THROW THE OLD OUT THE WINDOW
It's a bird. It's a plane. It's an unidentified falling object! It's New Year's Eve in Italy.
The first New Year's Eve I experienced in Rome in 1963, I was surprised to learn you couldn't be on the streets from about 11 p.m. and 2 a.m. because people would throw old possessions out the windows, particularly crockery but even furniture. Apparently, in southern Italy that was considered symbolic for getting rid of the getting old to welcome in the new year.
Most of the apartment buildings in old Rome were four to six stories; high enough to create deadly debris. In those days, cars had to be parked off the streets in protected locations. Around 3 a.m., a fleet of street sweepers [men with brooms, not machines] flooded the streets and began cleaning up the trash. Even years later, when the populace stopped throwing out so much of the heavy stuff, they would still throw out champagne bottles which can do almost as much damage to a unfortunate skull that might be below.
Smashing plates, glasses, and other glass and pottery items against the ground is another tradition to drive away bad omens which might contaminate the coming year. Since throwing things out the window is related to southern Italy, perhaps this accomplishes the same thing for other Italians.
Watching fireworks is not exclusive to Italians or invented by them, but they go in for the big bangs. It's very dramatic to see fireworks light the skies above ancient mouments, but there's a purpose to their madness. Superstition has it that demons and negative spirits don't like loud noises. Fireworks ensure that, in addition to entertaining the revelers with awe-inspiring sights, the bad spirits are gone before the new year begins.
PARTY ALL NIGHT AND PLAY CARDS
Even at the most trendy New Year's Eve parties, many of the guests of all ages will spend the entire night playing cards or tombola, a game similar to bingo.
Tombola originated in Naples in the 1700s to get around gambling, which the church frowned on. As a concession to the church, King Charles of Naples banned gambling during the Christmas period, but the Neopolitans side-stepped the law by playing bingo at home. The Italians party until sunrise on January 1 so they can see the new year arrive. They don't do anything half way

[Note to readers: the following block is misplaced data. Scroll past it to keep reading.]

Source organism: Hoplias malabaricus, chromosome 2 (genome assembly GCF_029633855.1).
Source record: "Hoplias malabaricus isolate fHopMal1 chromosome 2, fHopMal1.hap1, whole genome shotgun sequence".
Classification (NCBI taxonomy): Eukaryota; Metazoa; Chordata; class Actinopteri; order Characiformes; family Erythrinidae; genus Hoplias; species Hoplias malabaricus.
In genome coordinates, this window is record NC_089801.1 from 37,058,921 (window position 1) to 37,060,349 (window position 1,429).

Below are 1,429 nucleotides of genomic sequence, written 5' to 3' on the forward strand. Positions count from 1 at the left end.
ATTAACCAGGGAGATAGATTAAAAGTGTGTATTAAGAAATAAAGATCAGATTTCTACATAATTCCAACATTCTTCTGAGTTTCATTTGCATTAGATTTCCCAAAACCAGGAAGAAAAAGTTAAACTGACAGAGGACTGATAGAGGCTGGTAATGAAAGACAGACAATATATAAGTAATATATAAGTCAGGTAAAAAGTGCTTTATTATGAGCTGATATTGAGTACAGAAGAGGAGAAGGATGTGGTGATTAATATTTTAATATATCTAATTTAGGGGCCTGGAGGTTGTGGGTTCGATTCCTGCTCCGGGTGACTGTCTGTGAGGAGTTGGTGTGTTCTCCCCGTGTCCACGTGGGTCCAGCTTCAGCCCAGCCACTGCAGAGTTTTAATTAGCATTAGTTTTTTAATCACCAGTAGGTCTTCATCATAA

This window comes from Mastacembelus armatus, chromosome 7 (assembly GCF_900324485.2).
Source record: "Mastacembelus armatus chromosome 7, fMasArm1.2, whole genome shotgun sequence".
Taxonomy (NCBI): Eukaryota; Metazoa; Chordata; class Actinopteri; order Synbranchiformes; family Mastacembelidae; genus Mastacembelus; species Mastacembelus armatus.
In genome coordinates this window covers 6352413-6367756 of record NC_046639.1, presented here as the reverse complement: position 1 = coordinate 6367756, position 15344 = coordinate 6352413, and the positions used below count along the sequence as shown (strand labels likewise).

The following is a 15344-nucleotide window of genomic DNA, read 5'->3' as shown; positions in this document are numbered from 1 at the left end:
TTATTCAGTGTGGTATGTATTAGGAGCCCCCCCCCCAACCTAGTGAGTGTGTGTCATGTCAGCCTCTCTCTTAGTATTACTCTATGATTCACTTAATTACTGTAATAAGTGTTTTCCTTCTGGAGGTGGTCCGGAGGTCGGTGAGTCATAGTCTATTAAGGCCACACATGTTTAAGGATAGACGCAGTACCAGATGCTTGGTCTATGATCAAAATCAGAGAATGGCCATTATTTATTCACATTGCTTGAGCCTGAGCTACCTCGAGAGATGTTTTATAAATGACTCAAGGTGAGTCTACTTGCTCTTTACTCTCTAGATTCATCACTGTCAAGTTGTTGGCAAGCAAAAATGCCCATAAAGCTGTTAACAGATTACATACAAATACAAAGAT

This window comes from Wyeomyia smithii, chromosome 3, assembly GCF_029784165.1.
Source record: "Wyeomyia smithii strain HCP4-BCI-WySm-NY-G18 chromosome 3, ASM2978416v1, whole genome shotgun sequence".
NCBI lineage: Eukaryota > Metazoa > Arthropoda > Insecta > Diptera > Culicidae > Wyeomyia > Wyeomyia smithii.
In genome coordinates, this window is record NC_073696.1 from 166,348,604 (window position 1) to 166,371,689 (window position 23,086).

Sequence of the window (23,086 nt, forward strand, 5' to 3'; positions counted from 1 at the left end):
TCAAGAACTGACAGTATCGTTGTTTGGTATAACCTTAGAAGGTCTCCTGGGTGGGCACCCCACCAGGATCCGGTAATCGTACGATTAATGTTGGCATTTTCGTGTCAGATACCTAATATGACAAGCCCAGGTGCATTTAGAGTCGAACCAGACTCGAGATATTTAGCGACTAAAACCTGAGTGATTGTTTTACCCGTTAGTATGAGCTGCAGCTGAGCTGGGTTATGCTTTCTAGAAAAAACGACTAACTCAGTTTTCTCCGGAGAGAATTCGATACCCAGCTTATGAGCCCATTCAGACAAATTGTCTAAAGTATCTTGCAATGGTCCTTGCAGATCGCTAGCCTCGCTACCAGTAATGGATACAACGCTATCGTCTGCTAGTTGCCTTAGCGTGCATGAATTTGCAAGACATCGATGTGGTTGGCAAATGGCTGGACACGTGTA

CONFRONT THEIR FUTURES
Among the many superstitions around the new year, one of the most intriguing is that the first person you encounter after midnight will establish your future for the coming year.
Seeing someone older, of the opposite sex, means you're going to have a good year. It's a sign you will live long and be lucky in love.
Babies or someone of the same sex portend a less positive start. Seeing a doctor foretells deteriorating or poor health. Encountering a postman or priest is considered bad luck, probably because it implies someone is being notified of a negative occurrence or death.
I guess this means you shouldn't invite babies, doctors, priests and postmen to your party.
A NEW TRADITION
Most of the practices I mentioned have roots in the past, but there is at least one that started in 1946. That year, an unemployed lifeguard who was attempting get a job as a stunt man, dove into the Tiber River, Rome, to attract attention to his skills. Since then, it has been the custom for people all over Italy to dive from a local bridge into a river. The best known launch site is the Cavour Bridge in Rome. Most of the celebrants are observers who gather to watch a few brave souls take the plunge.